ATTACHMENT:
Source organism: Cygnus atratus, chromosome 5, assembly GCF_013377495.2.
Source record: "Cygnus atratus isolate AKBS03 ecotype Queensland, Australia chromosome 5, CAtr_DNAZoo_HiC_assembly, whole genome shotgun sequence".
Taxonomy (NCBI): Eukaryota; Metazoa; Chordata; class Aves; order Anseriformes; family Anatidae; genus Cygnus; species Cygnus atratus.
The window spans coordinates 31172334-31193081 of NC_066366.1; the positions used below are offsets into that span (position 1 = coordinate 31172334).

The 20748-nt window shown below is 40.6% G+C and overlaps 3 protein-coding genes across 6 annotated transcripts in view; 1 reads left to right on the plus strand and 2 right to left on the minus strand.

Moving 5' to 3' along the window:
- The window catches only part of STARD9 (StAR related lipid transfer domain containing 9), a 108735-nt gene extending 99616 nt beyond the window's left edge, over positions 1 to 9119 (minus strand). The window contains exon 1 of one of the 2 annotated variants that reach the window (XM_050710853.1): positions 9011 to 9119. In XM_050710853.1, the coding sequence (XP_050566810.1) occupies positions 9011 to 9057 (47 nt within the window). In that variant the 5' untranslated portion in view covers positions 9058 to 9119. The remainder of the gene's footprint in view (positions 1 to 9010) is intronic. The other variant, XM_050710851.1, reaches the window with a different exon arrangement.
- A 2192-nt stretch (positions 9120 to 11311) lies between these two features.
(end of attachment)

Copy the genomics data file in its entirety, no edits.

Source organism: Cygnus atratus, chromosome 5, assembly GCF_013377495.2.
Source record: "Cygnus atratus isolate AKBS03 ecotype Queensland, Australia chromosome 5, CAtr_DNAZoo_HiC_assembly, whole genome shotgun sequence".
Taxonomy (NCBI): Eukaryota; Metazoa; Chordata; class Aves; order Anseriformes; family Anatidae; genus Cygnus; species Cygnus atratus.
The window spans coordinates 31172334-31193081 of NC_066366.1; the positions used below are offsets into that span (position 1 = coordinate 31172334).

The 20748-nt window shown below is 40.6% G+C and overlaps 3 protein-coding genes across 6 annotated transcripts in view; 1 reads left to right on the plus strand and 2 right to left on the minus strand.

Moving 5' to 3' along the window:
- The window catches only part of STARD9 (StAR related lipid transfer domain containing 9), a 108735-nt gene extending 99616 nt beyond the window's left edge, over positions 1 to 9119 (minus strand). The window contains exon 1 of one of the 2 annotated variants that reach the window (XM_050710853.1): positions 9011 to 9119. In XM_050710853.1, the coding sequence (XP_050566810.1) occupies positions 9011 to 9057 (47 nt within the window). In that variant the 5' untranslated portion in view covers positions 9058 to 9119. The remainder of the gene's footprint in view (positions 1 to 9010) is intronic. The other variant, XM_050710851.1, reaches the window with a different exon arrangement.
- A 2192-nt stretch (positions 9120 to 11311) lies between these two features.